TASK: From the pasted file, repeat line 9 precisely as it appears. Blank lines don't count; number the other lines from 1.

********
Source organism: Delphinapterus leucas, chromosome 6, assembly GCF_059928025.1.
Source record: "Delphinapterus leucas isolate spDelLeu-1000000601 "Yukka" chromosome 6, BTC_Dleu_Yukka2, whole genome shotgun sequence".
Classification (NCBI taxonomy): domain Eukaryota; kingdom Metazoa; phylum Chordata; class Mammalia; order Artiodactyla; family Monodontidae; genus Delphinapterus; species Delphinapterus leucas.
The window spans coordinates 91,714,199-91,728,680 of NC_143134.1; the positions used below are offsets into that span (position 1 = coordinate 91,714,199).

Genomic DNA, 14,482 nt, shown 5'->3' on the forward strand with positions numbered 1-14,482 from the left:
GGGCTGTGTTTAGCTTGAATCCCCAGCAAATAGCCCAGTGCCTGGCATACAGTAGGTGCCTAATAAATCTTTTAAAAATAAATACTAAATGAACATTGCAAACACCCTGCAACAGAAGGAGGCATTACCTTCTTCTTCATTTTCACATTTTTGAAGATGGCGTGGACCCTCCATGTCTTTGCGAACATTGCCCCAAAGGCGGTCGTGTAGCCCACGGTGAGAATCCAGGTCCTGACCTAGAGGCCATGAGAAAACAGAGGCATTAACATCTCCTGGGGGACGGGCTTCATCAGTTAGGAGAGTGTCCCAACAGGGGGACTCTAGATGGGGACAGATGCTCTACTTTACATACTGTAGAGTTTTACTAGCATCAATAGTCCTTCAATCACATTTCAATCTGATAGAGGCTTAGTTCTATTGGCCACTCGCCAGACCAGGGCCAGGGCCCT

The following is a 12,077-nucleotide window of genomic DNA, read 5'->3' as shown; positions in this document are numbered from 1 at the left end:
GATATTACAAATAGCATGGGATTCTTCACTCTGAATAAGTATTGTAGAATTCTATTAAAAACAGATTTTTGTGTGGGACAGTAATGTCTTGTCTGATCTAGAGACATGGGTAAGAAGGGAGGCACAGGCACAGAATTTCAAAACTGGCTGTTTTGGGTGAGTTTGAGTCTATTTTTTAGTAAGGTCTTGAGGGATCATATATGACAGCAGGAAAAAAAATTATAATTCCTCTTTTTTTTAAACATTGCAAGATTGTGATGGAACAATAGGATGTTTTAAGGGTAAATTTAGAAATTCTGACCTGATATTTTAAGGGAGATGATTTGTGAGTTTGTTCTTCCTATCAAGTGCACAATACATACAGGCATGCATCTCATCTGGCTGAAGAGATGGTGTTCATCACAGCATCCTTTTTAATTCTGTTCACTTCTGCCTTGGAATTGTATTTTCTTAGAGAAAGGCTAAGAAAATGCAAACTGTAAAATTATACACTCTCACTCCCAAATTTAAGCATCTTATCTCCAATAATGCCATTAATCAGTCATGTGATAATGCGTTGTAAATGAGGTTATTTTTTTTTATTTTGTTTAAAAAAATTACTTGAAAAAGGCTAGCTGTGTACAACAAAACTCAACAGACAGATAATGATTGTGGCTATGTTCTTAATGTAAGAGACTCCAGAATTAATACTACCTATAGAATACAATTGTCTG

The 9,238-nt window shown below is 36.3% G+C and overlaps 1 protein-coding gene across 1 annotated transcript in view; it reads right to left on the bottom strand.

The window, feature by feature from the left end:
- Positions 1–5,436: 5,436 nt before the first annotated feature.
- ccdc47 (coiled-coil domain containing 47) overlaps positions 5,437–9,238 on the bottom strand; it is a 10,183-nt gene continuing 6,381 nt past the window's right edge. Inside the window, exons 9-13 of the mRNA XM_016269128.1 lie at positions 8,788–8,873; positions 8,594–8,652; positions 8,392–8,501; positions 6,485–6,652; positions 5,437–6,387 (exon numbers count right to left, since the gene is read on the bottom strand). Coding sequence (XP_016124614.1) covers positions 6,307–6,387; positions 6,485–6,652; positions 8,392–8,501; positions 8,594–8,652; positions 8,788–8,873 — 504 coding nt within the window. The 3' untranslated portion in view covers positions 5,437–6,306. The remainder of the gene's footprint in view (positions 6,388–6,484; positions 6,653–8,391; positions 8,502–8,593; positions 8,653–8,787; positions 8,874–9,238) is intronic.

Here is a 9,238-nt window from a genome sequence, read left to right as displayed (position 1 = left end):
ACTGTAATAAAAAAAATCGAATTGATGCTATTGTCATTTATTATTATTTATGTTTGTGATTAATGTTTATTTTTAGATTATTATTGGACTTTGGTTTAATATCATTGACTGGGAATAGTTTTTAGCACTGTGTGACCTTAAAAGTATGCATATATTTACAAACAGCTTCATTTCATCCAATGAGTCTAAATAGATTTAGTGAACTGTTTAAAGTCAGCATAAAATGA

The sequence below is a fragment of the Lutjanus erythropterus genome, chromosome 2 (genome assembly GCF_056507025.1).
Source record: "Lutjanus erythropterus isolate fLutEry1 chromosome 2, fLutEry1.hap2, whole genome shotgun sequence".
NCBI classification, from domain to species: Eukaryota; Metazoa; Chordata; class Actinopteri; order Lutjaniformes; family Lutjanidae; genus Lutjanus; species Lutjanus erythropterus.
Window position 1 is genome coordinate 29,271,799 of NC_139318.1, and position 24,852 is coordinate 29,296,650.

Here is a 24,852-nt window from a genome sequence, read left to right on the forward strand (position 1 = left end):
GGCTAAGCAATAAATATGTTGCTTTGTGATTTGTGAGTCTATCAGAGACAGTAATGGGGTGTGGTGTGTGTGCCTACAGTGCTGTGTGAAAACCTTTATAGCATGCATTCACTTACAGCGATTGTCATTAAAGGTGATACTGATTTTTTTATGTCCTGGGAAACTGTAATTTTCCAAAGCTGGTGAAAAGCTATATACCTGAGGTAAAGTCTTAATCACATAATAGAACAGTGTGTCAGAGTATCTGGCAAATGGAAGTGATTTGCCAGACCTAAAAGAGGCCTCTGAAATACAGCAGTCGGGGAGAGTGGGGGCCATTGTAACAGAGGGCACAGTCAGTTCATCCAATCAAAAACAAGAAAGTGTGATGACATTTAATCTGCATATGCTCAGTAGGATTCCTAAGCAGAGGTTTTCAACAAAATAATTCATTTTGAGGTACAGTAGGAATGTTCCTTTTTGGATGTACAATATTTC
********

The 9,238-nt window shown below is 36.3% G+C and overlaps 1 protein-coding gene across 1 annotated transcript in view; it reads right to left on the bottom strand.